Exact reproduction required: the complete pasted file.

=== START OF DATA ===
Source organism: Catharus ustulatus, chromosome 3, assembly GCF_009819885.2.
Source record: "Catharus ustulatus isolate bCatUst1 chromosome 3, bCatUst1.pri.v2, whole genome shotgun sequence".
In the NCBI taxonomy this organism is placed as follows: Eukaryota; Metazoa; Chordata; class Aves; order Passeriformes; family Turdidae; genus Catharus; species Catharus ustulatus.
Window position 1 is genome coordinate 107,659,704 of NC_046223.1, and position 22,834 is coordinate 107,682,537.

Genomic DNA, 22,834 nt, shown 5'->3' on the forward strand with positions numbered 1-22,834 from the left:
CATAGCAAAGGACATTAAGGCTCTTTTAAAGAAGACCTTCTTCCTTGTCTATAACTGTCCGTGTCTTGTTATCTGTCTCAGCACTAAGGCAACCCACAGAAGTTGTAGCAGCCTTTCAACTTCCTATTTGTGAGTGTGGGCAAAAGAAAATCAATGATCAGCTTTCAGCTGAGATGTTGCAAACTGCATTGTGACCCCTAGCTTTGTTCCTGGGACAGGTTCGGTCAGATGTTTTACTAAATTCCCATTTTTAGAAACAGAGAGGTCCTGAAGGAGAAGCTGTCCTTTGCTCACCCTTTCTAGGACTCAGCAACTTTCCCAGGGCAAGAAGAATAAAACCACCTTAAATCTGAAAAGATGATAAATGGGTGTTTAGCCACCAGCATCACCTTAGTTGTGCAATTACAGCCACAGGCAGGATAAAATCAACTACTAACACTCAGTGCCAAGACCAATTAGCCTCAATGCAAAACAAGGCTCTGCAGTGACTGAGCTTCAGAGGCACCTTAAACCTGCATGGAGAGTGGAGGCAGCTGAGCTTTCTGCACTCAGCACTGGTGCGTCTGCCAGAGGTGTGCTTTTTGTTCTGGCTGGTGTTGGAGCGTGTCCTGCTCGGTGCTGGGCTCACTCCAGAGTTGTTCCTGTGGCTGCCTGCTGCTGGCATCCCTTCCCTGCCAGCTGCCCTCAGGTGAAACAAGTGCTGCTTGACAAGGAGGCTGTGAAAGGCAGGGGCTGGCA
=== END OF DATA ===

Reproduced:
Source organism: Catharus ustulatus, chromosome 3, assembly GCF_009819885.2.
Source record: "Catharus ustulatus isolate bCatUst1 chromosome 3, bCatUst1.pri.v2, whole genome shotgun sequence".
In the NCBI taxonomy this organism is placed as follows: Eukaryota; Metazoa; Chordata; class Aves; order Passeriformes; family Turdidae; genus Catharus; species Catharus ustulatus.
Window position 1 is genome coordinate 107,659,704 of NC_046223.1, and position 22,834 is coordinate 107,682,537.

Genomic DNA, 22,834 nt, shown 5'->3' on the forward strand with positions numbered 1-22,834 from the left:
CATAGCAAAGGACATTAAGGCTCTTTTAAAGAAGACCTTCTTCCTTGTCTATAACTGTCCGTGTCTTGTTATCTGTCTCAGCACTAAGGCAACCCACAGAAGTTGTAGCAGCCTTTCAACTTCCTATTTGTGAGTGTGGGCAAAAGAAAATCAATGATCAGCTTTCAGCTGAGATGTTGCAAACTGCATTGTGACCCCTAGCTTTGTTCCTGGGACAGGTTCGGTCAGATGTTTTACTAAATTCCCATTTTTAGAAACAGAGAGGTCCTGAAGGAGAAGCTGTCCTTTGCTCACCCTTTCTAGGACTCAGCAACTTTCCCAGGGCAAGAAGAATAAAACCACCTTAAATCTGAAAAGATGATAAATGGGTGTTTAGCCACCAGCATCACCTTAGTTGTGCAATTACAGCCACAGGCAGGATAAAATCAACTACTAACACTCAGTGCCAAGACCAATTAGCCTCAATGCAAAACAAGGCTCTGCAGTGACTGAGCTTCAGAGGCACCTTAAACCTGCATGGAGAGTGGAGGCAGCTGAGCTTTCTGCACTCAGCACTGGTGCGTCTGCCAGAGGTGTGCTTTTTGTTCTGGCTGGTGTTGGAGCGTGTCCTGCTCGGTGCTGGGCTCACTCCAGAGTTGTTCCTGTGGCTGCCTGCTGCTGGCATCCCTTCCCTGCCAGCTGCCCTCAGGTGAAACAAGTGCTGCTTGACAAGGAGGCTGTGAAAGGCAGGGGCTGGCA